Terra Galleria Photography

Inside my General Purpose Camera bag: What I carry, Why, and How


Vision is better, but it can be an elusive topic to discuss or teach. On the other hand, talking shop is sure fun, and without gear, there are no photographs. In this post, I’m going to show you the gear inside my camera bag, why I selected it, and how it is organized.

This is the bag I carry for most of my outdoor photography outings as of summer 2020. I prefer to leave permanently all the accessories inside, rather than risk not having them in time of need. The weight of the bag, with all pictured equipment (including the 4 pictured lenses) is about 10.5 kg (23.5 lbs) and I break it down below by categories of equipment. Most of the time, add 2.1 kg (4.5 lbs) for camera support, plus any additional hiking/outdoor gear, food and water, for a total weight in the 13.5-18 kg (30-40 lbs) range.

F-stop Satori Bag

I’ve been using the F-stop Satori as my main camera bag since 2014. Back then, at 62 liters, it was the largest bag they made. It is now discontinued and falls between their current Tilopa (50 liters) and Sukha (70 liters) models. Before the Satori, I tried the Tilopa. While my photo gear fit, I found it too cramped to also carry outdoor gear for a day-long hike. Desert hikes require 2 or 3 quarts of water alone. F-stop was gracious enough to authorize an exchange. In the current line, the Sukha would be my choice. If the top and front pockets are not loaded, the Satori barely meets U.S. airline requirements for carry-on, but I don’t know about the Sukha. F-stop bags had two novel features, since then much copied: they open on the side you wear, and you can easily swap different internal carrying units (ICU) to configure the bag. I almost always use the largest ICU, the X-large. Non-photo items like food, water, extra layers of clothing, go in the top and front pocket. Multiple attachment points and straps on each side and on the front are for carrying tripod(s), umbrella, hiking poles, and sometimes camping gear. At about 1,950 grams without ICU, it is not exactly a lightweight bag, but the weight is acceptable given its carrying comfort and versatility.


I’ve configured the ICU so that I can carry two camera bodies with lens attached, including the largest I use (the 100-400) and this leaves room for three more lenses in addition to the two attached to the cameras. In doing so, I have prioritized quick operation, such as not having to change lenses or reverse hoods, over the capacity to carry the maximum of gear. The bag is heavy enough as is! While traveling by air, I can still cram a lot of equipment to carry-on. Here is what always goes inside the ICU (7,250 grams with 24 TSE):
  • Two Sony A7R4 cameras, with Arca-compatible L-plate and neoprene straps. I switched from Canon to Sony in 2015 for image quality, innovation, and mirrorless. I prefer to use two bodies to minimize lens changes, because Sony mirrorless cameras are very susceptible to sensor dust and lack effective dust removal. Also, my A7R2s were capricious, and I’ve had on more than one occasion a camera go on strike for a few days without notice. Carrying a second body provides peace of mind.
  • Sony 24-105mm f/4, hood. My bread-and-butter lens, versatile and sharp, is used for more than half of my images, and I suppose in a pinch I could limit myself to just this lens. The 70-105mm range is much more useful to me than a faster lens, which is also heavier. The only drawback is excessive vignetting at 24mm (Review).
  • Sony 16-35mm f/2.8, hood. Very sharp up to 24mm, it is wide and fast enough for night astro-landscape photography and accepts filters unlike the wider zooms.
  • Sony 100-400mm f/4.5-5.6, hood and Arca-compatible replacement foot – tripod color greatly helps in windy conditions. Sharp over the entire focal range. Again, the 400mm reach is much more useful to me than a faster lens.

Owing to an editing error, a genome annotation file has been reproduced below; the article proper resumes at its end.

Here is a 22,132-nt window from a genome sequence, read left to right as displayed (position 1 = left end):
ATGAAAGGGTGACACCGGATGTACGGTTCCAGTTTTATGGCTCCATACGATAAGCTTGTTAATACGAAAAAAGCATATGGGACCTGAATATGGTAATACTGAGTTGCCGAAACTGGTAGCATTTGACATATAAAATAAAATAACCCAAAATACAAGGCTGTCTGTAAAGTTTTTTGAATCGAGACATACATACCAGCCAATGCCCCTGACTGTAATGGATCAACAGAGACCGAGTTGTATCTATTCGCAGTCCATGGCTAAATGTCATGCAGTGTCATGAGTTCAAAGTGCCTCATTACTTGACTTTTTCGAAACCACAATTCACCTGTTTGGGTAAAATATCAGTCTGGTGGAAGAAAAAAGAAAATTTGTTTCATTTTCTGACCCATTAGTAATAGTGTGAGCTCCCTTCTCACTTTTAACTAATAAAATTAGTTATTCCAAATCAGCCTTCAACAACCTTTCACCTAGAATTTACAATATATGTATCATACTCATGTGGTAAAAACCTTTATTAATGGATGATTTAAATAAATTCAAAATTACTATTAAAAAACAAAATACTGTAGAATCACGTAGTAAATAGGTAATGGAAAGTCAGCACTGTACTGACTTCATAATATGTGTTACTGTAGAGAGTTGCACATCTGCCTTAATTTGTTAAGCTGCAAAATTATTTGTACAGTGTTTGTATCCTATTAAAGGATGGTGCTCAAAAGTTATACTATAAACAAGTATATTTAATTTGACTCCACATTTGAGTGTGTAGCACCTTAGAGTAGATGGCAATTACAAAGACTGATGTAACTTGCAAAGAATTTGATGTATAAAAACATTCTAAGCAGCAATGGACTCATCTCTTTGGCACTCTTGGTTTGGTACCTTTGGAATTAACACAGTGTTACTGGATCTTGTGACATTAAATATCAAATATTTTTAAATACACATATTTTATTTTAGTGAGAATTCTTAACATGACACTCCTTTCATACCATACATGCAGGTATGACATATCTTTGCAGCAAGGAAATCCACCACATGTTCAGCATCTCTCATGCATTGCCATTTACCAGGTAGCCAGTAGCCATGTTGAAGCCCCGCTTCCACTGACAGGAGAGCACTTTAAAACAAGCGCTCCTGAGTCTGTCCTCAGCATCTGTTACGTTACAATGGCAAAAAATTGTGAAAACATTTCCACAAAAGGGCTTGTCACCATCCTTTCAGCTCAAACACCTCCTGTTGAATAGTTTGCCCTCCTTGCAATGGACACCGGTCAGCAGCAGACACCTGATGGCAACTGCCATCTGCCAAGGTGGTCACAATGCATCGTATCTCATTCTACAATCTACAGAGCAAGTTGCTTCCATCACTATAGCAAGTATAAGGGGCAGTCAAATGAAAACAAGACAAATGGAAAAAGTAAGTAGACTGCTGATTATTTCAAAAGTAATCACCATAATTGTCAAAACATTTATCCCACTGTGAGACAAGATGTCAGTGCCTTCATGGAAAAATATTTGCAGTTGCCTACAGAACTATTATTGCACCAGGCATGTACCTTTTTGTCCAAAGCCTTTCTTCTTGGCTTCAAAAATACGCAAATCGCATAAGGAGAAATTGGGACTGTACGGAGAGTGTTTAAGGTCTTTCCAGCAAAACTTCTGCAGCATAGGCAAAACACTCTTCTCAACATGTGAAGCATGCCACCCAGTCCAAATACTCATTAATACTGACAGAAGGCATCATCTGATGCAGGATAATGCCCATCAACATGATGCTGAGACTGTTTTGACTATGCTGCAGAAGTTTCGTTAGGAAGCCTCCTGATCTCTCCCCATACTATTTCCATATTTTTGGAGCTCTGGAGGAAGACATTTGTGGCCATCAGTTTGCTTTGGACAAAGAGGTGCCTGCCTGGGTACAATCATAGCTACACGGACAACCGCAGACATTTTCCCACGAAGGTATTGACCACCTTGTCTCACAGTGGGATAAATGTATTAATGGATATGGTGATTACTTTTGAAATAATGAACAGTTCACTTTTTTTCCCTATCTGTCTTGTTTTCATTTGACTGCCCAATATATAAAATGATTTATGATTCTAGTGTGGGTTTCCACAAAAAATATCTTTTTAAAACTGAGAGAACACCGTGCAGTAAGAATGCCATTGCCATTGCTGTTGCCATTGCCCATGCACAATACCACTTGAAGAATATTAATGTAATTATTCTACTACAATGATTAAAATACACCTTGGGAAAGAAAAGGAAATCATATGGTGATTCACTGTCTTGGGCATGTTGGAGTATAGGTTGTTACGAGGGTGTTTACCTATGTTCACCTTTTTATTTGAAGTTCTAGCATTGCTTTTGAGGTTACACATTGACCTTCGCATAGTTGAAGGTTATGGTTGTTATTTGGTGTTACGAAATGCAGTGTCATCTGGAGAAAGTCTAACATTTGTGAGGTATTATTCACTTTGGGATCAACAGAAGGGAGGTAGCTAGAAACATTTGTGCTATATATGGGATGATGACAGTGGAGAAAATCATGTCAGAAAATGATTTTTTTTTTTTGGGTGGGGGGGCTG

• Sony 1.4x teleconverter for the 100-400. Worth carrying despite infrequent use because it is so small.
  • 4-inch square ND filters: 10 f-stop ND (Lee) and 4 f-stop (Hitech). Mostly for long exposures of water. The Lee Big Stopper has a cold color cast, but that is easily neutralized in processing.
  • Lee 4-inch square filter holder, with 77mm and 82mm adapter rings for using the above.
  • Extra rear lens cap and body cap.
Additional specialty lenses can include:
  • Canon 24mm TSE f/3.5 lens with Metabones adapter (pictured). I almost always carry it both for its ability to preserve the parallelism of parallel lines by shift (perspective correction in processing degrades image quality and alters composition) and to extend the apparent depth of field by tilt.
  • Venus Laowa 15mm/f2 This manual focus/aperture lens is the best compromise for astro-landscape photography. Sharp, almost as fast and much smaller/lighter than the Sigma 14/1.8, reasonable coma.
  • Sony Zeiss 55mm f/1.8. Extremely sharp, light and small, AF.
  • Voigtlander Apo-Lanthar Macro 65mm/f2. The sharpest lens in the Sony system, even edging the 55mm f/1.8. Macro up to 0.5x makes it a better choice for nature photography. Shot wide-open, it produces shallow depth of field with sharp in-focus areas. Focus and aperture are manual, but all electronic aids are available unlike with Venus lenses. My main reservation is that the solid all-metal construction makes it quite heavy.

Back flap

The F-stop bag flap pockets are rather small, they have just enough room for filters and SD cards (180 grams):
  • Extra 64MB memory cards. Unlike Lexar, the Sony cards have a low failure rate. My main cards are the Tough G series, which are the fastest cards. I also carry M series, which are slower, but rarely need to use them on trips of less than a week. For me 64MB is a compromise between not having to manage too many cards and not having too many eggs in the same basket. With shooting split between two cameras, it lasts me a week.
  • Firecrest ultra slim 77mm polarizing filter to minimize vignetting on the Sony 24-105.
  • Hoya Pro1 77mm polarizing filter (for the 100-400 and TSE lenses)
  • Hoya Pro1 82mm polarizing filter (for the 17-35). I store all filters in plastic B&W filter boxes.

Main Compartment Side

On the left of the ICU, there is a bit of space meant for a water bladder. Instead, I use it to store emergency/weather outdoor gear that stays there permanently (600 grams).
  • Generic first aid kit (REI), to which I have added: toilet paper, foil survival blanket, water purification pills, various medical pills, blister treatment.
  • Emergency kit in a small (RSS) neoprene pouch: Mini multi-tool (Gerber Dime, 12 tools), loud whistle, lighter, navigation-grade compass, flashlight with spare battery (outputting 132 lumens, the Titanium Innovations CA1-TI is very bright for its size and weight).